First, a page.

Where was Randy?
That was the burning question after I had parked at one of America's most crowded YMCAs on a scorching-hot morning this week, and got to the narrow strip of dirt behind the building that is home to one of the most productive vegetable gardens in the region.
Two women were tending to a bounty of tomato plants, Asian eggplant, squash, asparagus, and a variety of round cucumbers once grown by Benjamin Franklin. Vegetables were bursting from 14 raised gardening beds, all wedged onto what used to be a ribbon of grass stuffed between a single-lane asphalt service road and the brick wall behind the Haverford Y.
But Randy Goldman, the genius behind it all, was nowhere to be found. And this, I was told, was headline-making.
The retired Philly criminal defense attorney all but sleeps in this nook that's visible to just about no one except a UPS driver who makes the rounds. Seven days a week, starting in February and through the searing summer, Randy cares for the plants here, all with the goal of producing nearly 3,000 pounds of organic vegetables for three local food pantries.
He was a no-show on Tuesday morning, which never happens.
"He'll never bail," Catherine Corson, 50, his mentee in the garden, said while dipping freshly harvested collard greens into a bucket of water. "He could be on his deathbed, he'd still come."
Catherine then took her hands out of the bucket and swooped them across the length of the garden: "He is everything," she said.
Sure enough, her 71-year-old mentor in this urban garden arrived before lunchtime, joining Catherine, 50, in the blazing heat. The duo worked without exchanging many words, as a duo exquisitely obsessed with the earth would be expected to do.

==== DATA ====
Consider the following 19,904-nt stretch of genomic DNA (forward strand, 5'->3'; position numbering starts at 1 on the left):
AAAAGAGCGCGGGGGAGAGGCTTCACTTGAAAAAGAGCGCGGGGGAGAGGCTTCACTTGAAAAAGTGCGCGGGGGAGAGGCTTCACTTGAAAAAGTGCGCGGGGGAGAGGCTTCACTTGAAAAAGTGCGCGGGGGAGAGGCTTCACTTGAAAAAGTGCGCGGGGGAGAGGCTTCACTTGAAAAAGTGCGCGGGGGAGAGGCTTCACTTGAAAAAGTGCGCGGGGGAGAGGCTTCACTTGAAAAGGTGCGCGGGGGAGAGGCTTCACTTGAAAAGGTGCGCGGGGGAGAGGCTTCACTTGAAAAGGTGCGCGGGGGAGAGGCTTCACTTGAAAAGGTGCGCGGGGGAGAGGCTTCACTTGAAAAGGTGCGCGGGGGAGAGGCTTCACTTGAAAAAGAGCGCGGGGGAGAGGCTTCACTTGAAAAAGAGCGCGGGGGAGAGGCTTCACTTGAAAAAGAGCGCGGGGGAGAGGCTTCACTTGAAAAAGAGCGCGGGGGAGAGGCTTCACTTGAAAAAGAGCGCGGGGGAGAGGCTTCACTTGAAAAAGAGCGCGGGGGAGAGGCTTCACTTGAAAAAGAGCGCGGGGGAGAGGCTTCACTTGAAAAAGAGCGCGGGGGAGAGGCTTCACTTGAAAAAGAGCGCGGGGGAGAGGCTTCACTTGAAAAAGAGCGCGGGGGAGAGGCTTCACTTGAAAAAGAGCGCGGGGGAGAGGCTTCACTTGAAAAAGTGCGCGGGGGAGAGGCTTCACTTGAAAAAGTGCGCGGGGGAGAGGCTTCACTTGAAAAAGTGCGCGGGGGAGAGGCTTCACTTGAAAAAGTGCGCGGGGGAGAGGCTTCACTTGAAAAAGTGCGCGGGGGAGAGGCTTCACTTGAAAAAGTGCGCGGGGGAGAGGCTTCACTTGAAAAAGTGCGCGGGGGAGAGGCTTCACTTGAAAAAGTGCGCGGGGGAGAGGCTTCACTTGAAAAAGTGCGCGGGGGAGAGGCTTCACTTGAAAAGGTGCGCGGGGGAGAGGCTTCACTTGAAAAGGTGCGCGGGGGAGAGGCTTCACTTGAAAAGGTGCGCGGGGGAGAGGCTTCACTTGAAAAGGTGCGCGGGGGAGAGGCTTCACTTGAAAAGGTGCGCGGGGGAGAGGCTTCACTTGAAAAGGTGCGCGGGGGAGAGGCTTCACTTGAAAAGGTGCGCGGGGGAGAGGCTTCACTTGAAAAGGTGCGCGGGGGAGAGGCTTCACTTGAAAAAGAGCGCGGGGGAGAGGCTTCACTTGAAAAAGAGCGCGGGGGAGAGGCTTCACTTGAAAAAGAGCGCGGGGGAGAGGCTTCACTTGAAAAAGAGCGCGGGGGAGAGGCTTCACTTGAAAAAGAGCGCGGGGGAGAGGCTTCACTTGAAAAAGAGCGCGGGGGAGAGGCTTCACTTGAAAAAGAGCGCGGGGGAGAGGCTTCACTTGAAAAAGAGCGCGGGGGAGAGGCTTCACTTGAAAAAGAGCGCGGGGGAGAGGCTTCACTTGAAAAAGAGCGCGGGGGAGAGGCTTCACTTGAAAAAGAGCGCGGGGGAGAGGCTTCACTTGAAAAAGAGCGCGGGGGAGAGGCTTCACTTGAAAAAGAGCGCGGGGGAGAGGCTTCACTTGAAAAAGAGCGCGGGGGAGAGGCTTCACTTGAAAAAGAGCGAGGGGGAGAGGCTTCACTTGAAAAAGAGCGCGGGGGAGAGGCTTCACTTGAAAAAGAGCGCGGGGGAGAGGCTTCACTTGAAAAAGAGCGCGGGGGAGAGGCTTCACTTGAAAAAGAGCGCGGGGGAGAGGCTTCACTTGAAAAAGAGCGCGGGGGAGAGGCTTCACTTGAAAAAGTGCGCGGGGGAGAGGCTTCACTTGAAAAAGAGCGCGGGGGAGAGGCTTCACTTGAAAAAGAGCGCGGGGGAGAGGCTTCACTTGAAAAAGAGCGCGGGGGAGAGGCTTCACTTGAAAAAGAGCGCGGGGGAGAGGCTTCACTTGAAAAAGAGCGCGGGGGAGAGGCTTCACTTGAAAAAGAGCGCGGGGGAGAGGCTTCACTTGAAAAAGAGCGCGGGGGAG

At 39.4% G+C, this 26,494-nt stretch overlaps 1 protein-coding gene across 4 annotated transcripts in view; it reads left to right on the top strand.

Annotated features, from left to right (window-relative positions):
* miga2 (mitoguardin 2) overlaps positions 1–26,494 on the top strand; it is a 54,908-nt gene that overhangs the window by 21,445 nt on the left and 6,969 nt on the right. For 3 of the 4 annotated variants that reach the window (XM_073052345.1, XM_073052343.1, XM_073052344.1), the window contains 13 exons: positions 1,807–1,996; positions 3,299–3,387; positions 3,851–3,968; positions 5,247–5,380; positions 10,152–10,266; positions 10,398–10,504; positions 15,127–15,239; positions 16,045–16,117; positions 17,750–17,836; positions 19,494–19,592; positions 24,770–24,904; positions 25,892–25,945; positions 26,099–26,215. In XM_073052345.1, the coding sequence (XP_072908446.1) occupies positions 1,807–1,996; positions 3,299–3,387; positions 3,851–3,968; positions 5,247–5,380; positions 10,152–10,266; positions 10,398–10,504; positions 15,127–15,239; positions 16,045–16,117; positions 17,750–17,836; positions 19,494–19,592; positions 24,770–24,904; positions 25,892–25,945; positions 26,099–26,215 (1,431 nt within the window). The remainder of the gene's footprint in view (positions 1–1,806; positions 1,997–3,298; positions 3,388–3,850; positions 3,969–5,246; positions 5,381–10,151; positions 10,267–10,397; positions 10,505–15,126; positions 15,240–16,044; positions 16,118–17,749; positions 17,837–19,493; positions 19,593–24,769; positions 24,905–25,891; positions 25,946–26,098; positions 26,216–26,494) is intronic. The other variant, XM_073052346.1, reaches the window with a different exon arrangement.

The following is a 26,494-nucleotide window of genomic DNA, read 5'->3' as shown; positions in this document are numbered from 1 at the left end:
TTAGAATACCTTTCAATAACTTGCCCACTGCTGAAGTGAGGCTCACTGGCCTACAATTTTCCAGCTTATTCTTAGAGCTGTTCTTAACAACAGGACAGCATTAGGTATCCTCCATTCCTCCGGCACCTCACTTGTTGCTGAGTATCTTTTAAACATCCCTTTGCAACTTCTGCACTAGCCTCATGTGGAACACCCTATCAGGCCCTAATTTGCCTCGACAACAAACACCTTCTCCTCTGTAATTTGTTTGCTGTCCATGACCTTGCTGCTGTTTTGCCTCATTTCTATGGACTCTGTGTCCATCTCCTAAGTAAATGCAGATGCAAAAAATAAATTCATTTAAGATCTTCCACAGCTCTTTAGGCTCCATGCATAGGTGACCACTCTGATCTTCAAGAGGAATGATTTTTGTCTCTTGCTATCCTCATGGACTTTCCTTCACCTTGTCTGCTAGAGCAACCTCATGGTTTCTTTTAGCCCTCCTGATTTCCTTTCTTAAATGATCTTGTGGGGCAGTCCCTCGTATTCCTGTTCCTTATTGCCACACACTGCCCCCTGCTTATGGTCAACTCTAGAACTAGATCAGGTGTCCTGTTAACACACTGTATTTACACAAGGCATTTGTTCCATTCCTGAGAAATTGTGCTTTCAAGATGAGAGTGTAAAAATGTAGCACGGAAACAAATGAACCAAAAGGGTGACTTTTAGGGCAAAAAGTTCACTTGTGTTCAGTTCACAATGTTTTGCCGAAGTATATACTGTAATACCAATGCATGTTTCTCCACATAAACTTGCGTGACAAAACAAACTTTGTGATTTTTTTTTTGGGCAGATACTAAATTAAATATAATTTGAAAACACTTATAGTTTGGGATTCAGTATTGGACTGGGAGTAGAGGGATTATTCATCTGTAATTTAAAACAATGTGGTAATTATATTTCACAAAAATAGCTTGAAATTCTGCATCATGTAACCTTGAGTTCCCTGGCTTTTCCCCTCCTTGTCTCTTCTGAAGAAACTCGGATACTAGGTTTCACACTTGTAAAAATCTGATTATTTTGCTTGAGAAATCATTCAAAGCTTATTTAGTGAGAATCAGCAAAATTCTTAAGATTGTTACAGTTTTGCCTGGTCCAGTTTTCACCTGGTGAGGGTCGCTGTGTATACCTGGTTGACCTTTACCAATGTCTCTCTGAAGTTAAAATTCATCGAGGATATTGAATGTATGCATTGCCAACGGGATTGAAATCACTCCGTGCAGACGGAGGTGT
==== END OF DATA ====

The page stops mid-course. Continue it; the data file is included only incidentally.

Randolph Goldman is, as Catherine put it, everything on this plot of dirt.
The longtime lawyer now wears overalls instead of suits. In retirement, he waltzes full-time with Mother Nature while trying to defend against her nastier whims, such as beetles that attack his summer squash.
He may no longer be losing sleep over clients facing life in prison, but Randy's gardening goals — which he alone has set — are not for slackers. This YMCA garden must produce, each year, more fresh vegetables than this impossibly small space has ever before managed to sprout.
This. Is. Randy's. Mission.
While most of this YMCA's 28,000 members are sweating on treadmills inside to beat times on their next marathon or 10K, Randy is sweating it out in the parking lot, trying to make more food out of dirt, sun and water than anyone can imagine possible. And as nothing more than a volunteer, if you can imagine.
"There's a lot of pressure involved in this, believe it or not," he told me. The sun was beating down mercilessly, while heat from the asphalt and the brick wall only made things more oven-like. Randy's tools are few but crucial: a thermos with water, a hat, and suspenders from which to hang a spray bottle with organic pesticide.
"Time," Randy said, while splashing water onto his plants with a garden hose, "does not stop for you."